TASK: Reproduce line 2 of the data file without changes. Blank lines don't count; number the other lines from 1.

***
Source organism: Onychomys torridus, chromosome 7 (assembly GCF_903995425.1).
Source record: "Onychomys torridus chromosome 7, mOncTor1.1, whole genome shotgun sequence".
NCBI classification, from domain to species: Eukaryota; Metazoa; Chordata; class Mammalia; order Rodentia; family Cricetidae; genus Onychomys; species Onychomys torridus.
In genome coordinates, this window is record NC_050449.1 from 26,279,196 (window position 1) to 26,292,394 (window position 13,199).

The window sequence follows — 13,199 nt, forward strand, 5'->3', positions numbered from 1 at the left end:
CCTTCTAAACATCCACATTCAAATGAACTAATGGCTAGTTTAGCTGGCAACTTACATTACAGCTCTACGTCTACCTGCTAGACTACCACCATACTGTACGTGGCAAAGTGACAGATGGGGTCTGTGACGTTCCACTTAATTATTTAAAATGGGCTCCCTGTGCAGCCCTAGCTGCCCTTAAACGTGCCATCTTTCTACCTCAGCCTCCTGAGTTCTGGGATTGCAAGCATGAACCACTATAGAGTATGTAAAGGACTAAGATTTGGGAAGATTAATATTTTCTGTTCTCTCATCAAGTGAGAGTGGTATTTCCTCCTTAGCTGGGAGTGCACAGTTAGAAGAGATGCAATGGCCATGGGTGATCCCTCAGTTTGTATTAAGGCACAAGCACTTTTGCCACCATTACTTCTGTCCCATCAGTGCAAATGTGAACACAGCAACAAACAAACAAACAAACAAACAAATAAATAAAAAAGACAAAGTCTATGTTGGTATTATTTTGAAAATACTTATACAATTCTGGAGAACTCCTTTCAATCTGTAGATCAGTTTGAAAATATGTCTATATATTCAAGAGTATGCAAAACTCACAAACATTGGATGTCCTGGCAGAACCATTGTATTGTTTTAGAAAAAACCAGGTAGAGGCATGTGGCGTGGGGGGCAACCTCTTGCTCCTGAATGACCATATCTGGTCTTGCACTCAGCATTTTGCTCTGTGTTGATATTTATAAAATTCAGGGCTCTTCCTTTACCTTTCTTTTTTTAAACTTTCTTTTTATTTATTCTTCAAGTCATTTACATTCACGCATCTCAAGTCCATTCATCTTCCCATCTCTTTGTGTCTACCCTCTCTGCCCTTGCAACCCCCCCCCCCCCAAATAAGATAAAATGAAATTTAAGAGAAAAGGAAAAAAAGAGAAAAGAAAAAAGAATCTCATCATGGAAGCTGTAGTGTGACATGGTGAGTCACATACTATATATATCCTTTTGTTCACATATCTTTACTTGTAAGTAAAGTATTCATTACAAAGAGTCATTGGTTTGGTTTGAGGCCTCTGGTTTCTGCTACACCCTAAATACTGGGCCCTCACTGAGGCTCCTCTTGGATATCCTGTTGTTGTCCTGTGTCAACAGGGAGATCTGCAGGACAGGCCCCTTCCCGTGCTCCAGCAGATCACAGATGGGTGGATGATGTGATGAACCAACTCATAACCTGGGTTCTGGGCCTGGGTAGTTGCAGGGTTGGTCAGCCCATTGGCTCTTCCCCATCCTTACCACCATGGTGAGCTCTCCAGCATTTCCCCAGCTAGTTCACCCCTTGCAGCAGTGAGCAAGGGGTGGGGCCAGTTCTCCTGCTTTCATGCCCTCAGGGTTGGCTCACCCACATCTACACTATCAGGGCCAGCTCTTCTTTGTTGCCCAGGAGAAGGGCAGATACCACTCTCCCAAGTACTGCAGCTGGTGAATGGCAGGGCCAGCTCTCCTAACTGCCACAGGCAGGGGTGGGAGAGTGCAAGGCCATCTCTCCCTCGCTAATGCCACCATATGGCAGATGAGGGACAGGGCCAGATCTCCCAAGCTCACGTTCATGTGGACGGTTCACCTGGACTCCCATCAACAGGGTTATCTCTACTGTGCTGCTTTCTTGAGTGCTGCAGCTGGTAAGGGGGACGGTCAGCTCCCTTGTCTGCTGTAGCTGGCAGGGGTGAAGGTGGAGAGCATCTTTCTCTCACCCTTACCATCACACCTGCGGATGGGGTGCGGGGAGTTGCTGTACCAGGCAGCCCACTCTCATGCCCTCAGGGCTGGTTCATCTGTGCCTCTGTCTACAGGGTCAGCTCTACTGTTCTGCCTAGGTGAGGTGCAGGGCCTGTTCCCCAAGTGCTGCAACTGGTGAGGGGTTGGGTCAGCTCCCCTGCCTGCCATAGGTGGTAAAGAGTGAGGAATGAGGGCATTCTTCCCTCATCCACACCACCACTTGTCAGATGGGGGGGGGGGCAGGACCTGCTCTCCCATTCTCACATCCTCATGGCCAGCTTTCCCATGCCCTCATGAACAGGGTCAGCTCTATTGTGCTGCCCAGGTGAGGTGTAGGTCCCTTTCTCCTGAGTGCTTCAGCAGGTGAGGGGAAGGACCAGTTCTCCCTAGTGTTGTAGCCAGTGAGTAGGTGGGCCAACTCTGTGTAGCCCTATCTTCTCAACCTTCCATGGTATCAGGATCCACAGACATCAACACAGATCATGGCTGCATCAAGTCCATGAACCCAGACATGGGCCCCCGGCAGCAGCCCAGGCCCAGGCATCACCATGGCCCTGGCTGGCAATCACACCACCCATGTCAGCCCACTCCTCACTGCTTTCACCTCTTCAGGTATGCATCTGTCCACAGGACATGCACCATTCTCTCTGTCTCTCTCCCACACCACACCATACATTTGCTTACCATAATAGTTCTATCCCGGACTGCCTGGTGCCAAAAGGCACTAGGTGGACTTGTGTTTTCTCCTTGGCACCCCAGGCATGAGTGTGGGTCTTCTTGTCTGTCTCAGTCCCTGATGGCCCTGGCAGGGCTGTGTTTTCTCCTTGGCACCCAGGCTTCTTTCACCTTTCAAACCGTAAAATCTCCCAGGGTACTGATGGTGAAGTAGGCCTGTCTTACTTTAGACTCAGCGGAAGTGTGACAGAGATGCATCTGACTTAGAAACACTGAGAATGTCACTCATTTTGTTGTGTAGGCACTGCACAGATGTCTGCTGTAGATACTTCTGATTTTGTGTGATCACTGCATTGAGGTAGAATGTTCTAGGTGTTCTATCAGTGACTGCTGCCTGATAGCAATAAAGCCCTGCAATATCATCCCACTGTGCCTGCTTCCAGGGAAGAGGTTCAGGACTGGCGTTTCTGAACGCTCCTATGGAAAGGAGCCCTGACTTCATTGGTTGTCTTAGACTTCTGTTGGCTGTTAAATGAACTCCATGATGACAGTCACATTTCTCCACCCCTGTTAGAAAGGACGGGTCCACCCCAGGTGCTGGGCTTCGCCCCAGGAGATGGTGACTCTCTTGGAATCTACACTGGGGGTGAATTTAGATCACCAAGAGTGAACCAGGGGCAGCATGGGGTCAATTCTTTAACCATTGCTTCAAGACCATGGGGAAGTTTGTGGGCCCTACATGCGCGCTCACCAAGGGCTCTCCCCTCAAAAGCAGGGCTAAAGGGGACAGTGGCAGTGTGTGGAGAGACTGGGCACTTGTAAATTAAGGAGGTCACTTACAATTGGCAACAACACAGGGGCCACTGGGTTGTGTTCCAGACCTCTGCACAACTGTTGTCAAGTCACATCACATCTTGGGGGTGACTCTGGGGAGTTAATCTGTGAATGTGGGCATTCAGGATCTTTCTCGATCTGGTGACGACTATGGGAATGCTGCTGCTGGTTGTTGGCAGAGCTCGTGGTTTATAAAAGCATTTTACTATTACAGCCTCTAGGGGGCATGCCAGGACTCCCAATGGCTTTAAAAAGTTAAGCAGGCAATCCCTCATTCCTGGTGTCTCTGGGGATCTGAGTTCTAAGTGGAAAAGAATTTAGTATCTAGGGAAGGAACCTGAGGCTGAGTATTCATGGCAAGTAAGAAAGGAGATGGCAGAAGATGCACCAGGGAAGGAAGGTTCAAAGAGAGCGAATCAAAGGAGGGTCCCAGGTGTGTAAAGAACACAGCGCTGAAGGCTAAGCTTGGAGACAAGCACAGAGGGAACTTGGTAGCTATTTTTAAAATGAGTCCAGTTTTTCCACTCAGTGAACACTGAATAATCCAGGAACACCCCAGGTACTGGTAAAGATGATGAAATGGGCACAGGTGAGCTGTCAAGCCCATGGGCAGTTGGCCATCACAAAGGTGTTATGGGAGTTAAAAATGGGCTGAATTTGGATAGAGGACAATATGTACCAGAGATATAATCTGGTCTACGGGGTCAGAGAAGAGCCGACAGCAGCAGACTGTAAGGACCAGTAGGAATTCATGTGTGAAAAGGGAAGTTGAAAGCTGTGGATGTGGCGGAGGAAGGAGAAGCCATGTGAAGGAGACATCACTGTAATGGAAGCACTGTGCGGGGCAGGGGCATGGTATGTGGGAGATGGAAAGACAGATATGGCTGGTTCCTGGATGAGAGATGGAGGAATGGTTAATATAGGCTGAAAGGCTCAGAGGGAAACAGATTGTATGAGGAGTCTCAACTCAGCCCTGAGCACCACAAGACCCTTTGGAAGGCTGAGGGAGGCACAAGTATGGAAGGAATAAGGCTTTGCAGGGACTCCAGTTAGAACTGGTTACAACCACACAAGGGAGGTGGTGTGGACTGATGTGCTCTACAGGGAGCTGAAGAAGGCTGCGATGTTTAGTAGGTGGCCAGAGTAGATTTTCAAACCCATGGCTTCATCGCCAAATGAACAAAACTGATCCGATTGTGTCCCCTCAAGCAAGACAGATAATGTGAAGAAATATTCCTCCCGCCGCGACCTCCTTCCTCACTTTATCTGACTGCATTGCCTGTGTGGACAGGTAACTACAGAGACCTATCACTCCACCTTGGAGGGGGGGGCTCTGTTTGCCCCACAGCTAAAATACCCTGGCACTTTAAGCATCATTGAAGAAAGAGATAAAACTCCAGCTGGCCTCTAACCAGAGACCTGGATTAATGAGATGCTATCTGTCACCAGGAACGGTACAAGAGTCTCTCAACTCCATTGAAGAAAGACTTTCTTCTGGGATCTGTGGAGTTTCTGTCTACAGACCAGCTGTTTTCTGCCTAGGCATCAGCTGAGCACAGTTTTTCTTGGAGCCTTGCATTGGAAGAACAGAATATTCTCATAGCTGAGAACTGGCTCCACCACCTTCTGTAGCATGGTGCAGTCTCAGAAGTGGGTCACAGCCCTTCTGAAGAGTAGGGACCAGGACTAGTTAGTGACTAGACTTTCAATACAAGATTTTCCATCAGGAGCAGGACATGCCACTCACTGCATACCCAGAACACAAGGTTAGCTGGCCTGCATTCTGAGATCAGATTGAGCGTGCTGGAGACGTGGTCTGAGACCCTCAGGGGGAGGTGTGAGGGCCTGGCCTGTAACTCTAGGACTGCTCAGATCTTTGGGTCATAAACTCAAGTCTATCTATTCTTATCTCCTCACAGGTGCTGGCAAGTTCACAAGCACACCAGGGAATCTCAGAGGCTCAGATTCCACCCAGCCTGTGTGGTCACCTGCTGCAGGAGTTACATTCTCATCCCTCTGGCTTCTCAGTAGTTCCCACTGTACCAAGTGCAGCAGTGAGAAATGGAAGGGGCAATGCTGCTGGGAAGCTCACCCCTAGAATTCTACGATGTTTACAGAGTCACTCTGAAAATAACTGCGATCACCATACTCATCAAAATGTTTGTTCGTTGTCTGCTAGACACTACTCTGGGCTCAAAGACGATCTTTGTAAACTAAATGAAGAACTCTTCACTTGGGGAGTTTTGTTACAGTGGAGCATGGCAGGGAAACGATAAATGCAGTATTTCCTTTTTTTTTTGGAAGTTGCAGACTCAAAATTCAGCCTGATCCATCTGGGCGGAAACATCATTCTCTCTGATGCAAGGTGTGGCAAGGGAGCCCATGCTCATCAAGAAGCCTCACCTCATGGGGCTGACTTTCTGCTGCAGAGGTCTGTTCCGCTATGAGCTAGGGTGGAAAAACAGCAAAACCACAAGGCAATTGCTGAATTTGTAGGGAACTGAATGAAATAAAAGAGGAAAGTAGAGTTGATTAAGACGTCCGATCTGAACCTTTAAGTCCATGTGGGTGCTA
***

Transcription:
Source record: "Onychomys torridus chromosome 7, mOncTor1.1, whole genome shotgun sequence".